Each state regulates how often you have to pay employees and what payment types are acceptable. While typical schedules are weekly, biweekly, or monthly, some states mandate more frequent payments. For example, regulation in New Hampshire requires business owners to pay manual workers every week. States can also restrict certain payment types — like pay cards — and may require you to get employee consent or disclose associated fees if you want to use this option. 

Consult your state labor department to ensure compliance before you set pay schedules and choose the best way to compensate your team. Then, clearly outline these expectations in an offer letter or workplace policies to keep people from getting confused down the road. 

4. Payroll Taxes and Tax Forms 

You may think you can cross payroll off the to-do list once the direct deposit hits or the paychecks go out. But as a business owner, you must also calculate, file, and remit payroll taxes to state and federal agencies. These calculations include income tax, Social Security, Medicare, and unemployment tax. And come tax season, it’s up to you to provide annual forms like W-2s and 1099s to each employee/contractor and file copies with the appropriate agencies.

It can be extremely challenging to stay on top of all these things! What’s the easiest way to automate payroll tax workflows? Use a hassle-free payroll software. When you work with theright small-business-focused payroll provider, like us at ConnectPay, we can seamlessly handle payments, withholdings, and filings behind the scenes so you avoid penalties and provide a smooth tax season for your employees.

5. Paid Leave (Family Leave and Sick Time) 

Regulations around paid family leave and sick time differ widely between states. Some use payroll deductions to fund paid family and medical leave programs. Others require you to provide a minimum number of sick days for your team to draw from. And, parental leave laws vary across the board — so check your state statutes before assuming it falls under family or sick time.

As a small business owner, what does or doesn't apply to your business is based on your location, number of employees, and other factors. If you have staff in multiple states, consider offering the most generous state-mandated leave to all employees to simplify compliance and retain top talent through strong benefits.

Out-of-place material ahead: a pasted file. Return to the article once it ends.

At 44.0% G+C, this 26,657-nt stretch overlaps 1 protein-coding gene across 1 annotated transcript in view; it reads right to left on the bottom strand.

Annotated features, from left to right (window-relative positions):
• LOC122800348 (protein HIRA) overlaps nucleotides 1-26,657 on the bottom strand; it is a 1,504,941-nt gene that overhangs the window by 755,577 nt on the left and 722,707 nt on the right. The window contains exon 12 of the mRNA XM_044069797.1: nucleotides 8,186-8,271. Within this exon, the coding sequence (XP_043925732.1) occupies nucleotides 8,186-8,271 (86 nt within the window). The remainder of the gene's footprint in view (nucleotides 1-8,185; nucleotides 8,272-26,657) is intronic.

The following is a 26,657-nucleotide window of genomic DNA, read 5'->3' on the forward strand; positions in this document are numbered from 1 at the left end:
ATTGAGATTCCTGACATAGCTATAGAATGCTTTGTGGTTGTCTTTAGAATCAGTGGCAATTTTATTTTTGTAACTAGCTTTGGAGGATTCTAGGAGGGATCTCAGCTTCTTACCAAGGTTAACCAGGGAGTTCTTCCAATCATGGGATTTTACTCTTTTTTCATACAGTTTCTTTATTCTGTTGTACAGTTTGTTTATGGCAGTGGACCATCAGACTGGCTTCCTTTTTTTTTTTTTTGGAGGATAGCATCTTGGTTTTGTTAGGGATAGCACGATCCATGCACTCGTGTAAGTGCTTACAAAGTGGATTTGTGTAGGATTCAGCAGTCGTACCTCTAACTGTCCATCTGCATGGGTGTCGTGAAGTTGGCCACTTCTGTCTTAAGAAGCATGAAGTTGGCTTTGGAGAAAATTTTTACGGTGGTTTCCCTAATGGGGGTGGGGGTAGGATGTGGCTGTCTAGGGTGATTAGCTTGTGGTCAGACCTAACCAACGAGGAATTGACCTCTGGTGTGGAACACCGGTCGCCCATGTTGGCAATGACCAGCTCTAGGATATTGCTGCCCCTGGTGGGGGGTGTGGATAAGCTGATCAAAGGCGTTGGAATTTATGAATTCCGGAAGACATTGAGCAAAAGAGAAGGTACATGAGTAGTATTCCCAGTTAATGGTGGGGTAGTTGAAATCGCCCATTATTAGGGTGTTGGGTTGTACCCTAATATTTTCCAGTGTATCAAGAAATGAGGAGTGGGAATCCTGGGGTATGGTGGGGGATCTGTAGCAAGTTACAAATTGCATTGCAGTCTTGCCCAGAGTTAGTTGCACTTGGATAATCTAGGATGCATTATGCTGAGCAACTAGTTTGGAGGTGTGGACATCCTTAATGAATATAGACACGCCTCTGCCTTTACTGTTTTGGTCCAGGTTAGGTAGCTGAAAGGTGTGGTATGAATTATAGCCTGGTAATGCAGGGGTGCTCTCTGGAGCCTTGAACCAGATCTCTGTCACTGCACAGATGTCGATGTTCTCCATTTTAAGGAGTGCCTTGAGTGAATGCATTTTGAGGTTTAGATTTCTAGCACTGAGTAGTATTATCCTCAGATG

And don’t forget to consult your internal HR resources and state labor departments to confirm if you must withhold leave deductions or provide accrued time. Understanding state-specific paid leave laws takes diligent research upfront, but it can save you from running into major issues as your business grows.

6. Workers’ Compensation Insurance 

Workers' compensation lets you provide medical and lost wages to employees injured on the job. It's a federally managed program carried out by the states: nearly every state requires that you carry a workers' comp insurance policy with minimum coverage. However, the policies themselves differ. Some states allow alternative plans, while others mandate standard coverage. 

With complex state-by-state requirements, partnering with an insurance broker or payroll provider can help you navigate your company’s unique compliance needs. They can secure a compliant policy, manage relevant paperwork, and ensure you take proper steps if an employee needs to file a claim. Handling workers' comp demonstrates you care about employee well-being and workplace safety. And the right guidance guarantees no gaps in your state-mandated protections.

7. Recordkeeping 

Employers in all states must keep payroll records for at least three years. This federal mandate helps the Department of Labor monitor companies' compliance in each state. So, properly saving and archiving records reduces your risk of getting audited and gives you evidence if a claim arises. But physical documents take up lots of physical space, posing a significant security risk to your business.

Solve your recordkeeping problems and avoid potential penalties by using integrated payroll software. Payroll software digitally securely stores wage, tax, and leave-related information so your records remain intact, organized, and accessible without creating additional work for you or your team.

Navigate This Year’s Payroll Regulations with the Right Payroll Partner 

Staying on top of evolving payroll regulations you must know is tedious for any business owner (especially in multiple states!). While this list can help you navigate them this year, an experienced payroll provider can manage these regulations for you so you can focus on your business. 

Consider ConnectPay. We connect you with local CPAs who can advise you on state laws, secure compliant Worker's Compensation policies, calculate complex taxes, and more so you can take advantage of every mandate. 

If managing changing rules feels daunting, schedule a free Payroll Tax and Compliance Review. We’ll evaluate your current processes and provide suggestions to streamline payroll and improve compliance.

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Published by Matt Venuto February 28, 2024